How can the Defense Intelligence Agency ensure its staff members can effectively communicate in the everyday environments of far-flung places without sending them into potentially risky situations? Agency leaders are hoping the answer to improve foreign language training is just a computer away.
In a sources sought notice issued in late December, the agency said virtual, augmented and mixed reality provides a safer means for trainees to be fully immersed in areas where they might one day be sent on assignment but that are too dangerous to visit for training purposes.
“The risk of traveling overseas is always a main concern when considering the safety of intelligence officers, especially those who have language skills or specialize in regions of high risk,” the notice reads.
“The use of VR for language training would allow these DIA employees to enter a VR scenario in which they, for example, would practice their language skills (e.g., Russian, Chinese, Arabic, etc.) without having to actually travel to these high-risk environments. By using VR as a language training tool, DIA can offer its officers an immersive language experiences while also maintaining their safety.”
These scenarios will be relevant to the curricula in multiple languages and could help improve language learning and cultural sensitivity. The potential contractor will initially develop scenarios in Russian with Chinese and Egyptian Arabic as options.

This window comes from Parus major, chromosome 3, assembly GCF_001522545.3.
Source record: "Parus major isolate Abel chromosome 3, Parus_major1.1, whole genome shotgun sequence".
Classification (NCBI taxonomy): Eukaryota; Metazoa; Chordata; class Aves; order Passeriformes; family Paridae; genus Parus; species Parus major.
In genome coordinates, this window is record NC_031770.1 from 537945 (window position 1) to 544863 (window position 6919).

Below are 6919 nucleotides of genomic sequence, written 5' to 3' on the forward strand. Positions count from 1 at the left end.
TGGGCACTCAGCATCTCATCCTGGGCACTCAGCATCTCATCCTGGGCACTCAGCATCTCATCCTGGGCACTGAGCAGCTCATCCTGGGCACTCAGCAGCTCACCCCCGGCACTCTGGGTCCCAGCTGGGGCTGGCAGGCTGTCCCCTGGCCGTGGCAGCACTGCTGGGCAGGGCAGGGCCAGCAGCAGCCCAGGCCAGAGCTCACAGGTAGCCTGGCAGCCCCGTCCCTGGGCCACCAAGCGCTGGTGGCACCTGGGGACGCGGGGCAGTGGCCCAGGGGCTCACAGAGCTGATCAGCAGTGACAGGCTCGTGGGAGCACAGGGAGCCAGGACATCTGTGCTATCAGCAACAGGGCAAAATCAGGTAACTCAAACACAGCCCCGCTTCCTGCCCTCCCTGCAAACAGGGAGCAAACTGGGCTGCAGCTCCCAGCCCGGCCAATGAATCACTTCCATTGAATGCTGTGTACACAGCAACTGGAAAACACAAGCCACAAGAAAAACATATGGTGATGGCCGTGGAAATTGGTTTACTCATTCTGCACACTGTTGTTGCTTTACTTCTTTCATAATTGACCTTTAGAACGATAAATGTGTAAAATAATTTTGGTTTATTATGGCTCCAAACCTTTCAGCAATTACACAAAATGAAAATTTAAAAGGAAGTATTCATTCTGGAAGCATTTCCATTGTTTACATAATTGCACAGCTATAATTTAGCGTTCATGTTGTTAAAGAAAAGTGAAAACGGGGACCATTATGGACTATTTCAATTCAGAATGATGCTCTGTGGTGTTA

Additionally, the contractor must develop an environment that includes interaction in a large apartment, a small grocery store, a café, a small park with vendor kiosks, community markets, realistic historical locations and a 4x4 block section of a city environment.
In-country immersions will also have to be incorporated. The user will face situations that include social pressures such as making friends, avoiding embarrassment or offending others, as well as real-world noise, such as background conversations or street sounds, exposure to a variety of accents and slang. The agency’s hope is that users will get a better understanding of the stress of the situation and the experience of being bombarded by foreign language at speed.
Mark Pomerleau is a reporter for C4ISRNET, covering information warfare and cyberspace.